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Dear FINE Member,
As another school year begins, this month’s newsletter brings you valuable back-to-school news and resources.
The start of the school year provides families and schools with renewed opportunities to partner in support of children, and our back-to-school resources reflect the variety of ways in which schools are reaching out to families. Other resources this month address national research on the link between child well-being and family involvement, and look at the benefits of out-of-school time and community involvement for children’s academic success.
New From HFRP
HFRP is seeking a Project Manager to lead and manage our family involvement team. In this position, you will work directly with the federally financed Parental Information and Resource Centers (PIRCs), which are building a coordinated national structure for parental involvement in education, and with the HFRP-led Family Involvement Network of Educators (FINE), a national network of practitioners in school and after school programs. You will report directly to the director of HFRP and collaborate with team members as well as with the cross-project complementary learning team, a group focused on researching, strategizing, and disseminating information about nonschool learning supports and policies, including after school programs.
This new HFRP paper distills insights and lessons learned from our fall 2007 professional development institute, Closing the Achievement Gap: Linking Families, Schools, and Communities Through Complementary Learning. Highlighting the insights of presenters, participants, and representatives from four case study communities, the paper shares emerging strategies for creating complementary learning—including working with families—and evolving ideas about next steps for the field.
Back-to-School News and Resources
A recent issue of PTA Parent focuses on parent–teacher communication as one form of parent involvement. The magazine shares tips from University of Florida professor Suzanne Smith on how parents can better communicate with teachers.
Teacher Magazine recently posted a two-part column entitled “Teaching Secrets: The First Days of School,” by Jane Fung, a veteran kindergarten teacher from Los Angeles. In part two, Fung shares her tips for how teachers can establish strong channels of communication with families.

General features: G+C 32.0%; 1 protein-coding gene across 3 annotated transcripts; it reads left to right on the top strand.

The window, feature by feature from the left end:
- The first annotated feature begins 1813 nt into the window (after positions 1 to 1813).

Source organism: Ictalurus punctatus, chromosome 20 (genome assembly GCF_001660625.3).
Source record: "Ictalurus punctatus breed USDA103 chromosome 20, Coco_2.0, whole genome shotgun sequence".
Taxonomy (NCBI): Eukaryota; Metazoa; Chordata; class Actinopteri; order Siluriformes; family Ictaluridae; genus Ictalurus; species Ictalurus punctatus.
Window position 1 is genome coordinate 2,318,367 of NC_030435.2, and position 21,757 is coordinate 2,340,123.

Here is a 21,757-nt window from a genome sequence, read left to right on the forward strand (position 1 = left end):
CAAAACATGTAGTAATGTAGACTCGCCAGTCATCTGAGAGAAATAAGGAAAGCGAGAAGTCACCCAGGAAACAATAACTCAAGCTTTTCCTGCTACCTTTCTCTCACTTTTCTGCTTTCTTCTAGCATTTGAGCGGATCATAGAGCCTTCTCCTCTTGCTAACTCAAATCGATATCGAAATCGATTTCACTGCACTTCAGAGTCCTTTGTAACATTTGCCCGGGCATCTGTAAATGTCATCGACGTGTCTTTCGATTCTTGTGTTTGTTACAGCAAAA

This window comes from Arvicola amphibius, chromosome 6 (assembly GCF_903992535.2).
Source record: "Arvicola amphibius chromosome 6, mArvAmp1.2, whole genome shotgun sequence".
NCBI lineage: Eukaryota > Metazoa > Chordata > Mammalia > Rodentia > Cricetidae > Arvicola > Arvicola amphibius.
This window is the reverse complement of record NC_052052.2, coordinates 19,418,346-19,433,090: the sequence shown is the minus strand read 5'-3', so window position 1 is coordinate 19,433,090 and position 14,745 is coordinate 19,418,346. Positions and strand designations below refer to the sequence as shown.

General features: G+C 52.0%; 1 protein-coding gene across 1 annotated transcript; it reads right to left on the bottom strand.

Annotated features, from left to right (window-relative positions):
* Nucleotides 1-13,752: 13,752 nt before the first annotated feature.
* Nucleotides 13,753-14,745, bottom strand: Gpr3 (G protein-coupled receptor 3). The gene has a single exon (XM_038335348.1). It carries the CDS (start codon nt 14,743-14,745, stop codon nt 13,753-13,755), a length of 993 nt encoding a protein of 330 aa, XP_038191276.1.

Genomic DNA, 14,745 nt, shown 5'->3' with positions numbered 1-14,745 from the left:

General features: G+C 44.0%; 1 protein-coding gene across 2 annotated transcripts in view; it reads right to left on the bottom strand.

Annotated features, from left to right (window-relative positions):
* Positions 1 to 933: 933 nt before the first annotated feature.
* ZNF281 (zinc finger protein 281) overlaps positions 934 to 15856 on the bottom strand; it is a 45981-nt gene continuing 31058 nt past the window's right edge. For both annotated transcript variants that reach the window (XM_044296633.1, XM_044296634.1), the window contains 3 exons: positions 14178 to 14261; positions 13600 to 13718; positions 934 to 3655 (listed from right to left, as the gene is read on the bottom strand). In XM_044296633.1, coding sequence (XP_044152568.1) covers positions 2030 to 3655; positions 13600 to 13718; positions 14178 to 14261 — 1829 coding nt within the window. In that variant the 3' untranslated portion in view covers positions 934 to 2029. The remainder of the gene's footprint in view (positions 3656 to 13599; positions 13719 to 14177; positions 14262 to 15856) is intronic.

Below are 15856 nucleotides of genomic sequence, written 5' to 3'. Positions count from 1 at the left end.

A recent article in Teacher Magazine featured Damon Hunter, principal of Washington State’s Saghalie Middle School. In the hopes of connecting with parents to get them involved in their children’s education, Hunter has tried to visit the homes of all 600 of his school’s students before the beginning of the school year.
The website USA.gov contains recently updated resources for students, parents, and educators about returning to school in the fall. Resources for parents include the booklet, “Helping Your Child Succeed in School.”
Other News and Articles
A recent report from the National Center for Educational Statistics presents data on parents’ and families’ involvement in their children’s education throughout the country. The report, First Look, focuses on a range of topics, including factors affecting parent and family participation in school, parent satisfaction with school, and parents’ communication with other parents.
A second report from NCES describes how children in the school year 2006–2007 met standards for school readiness. The report includes data on parental plans for kindergarten enrollment and parents' beliefs about what they think they should do to prepare their children for school.
Australia’s Friendly Schools Program, which works to maximize family involvement, also reduces bullying within the school setting. A 3-year research project, Friendly Schools Friendly Families (FSFF), found, among other outcomes, a significant reduction in bullying behavior among children who received the program compared to those who did not receive the program.
The most recent SEDL Letter emphasizes the importance of family and community involvement in student success. The SEDL Letter presents recent research on parent involvement and after school, including a 2008 HFRP after school brief. The letter also spotlights the U.S. Department of Education’s Parental Information and Resource Center (PIRC) program and examples of successful family–community–school partnerships in the field.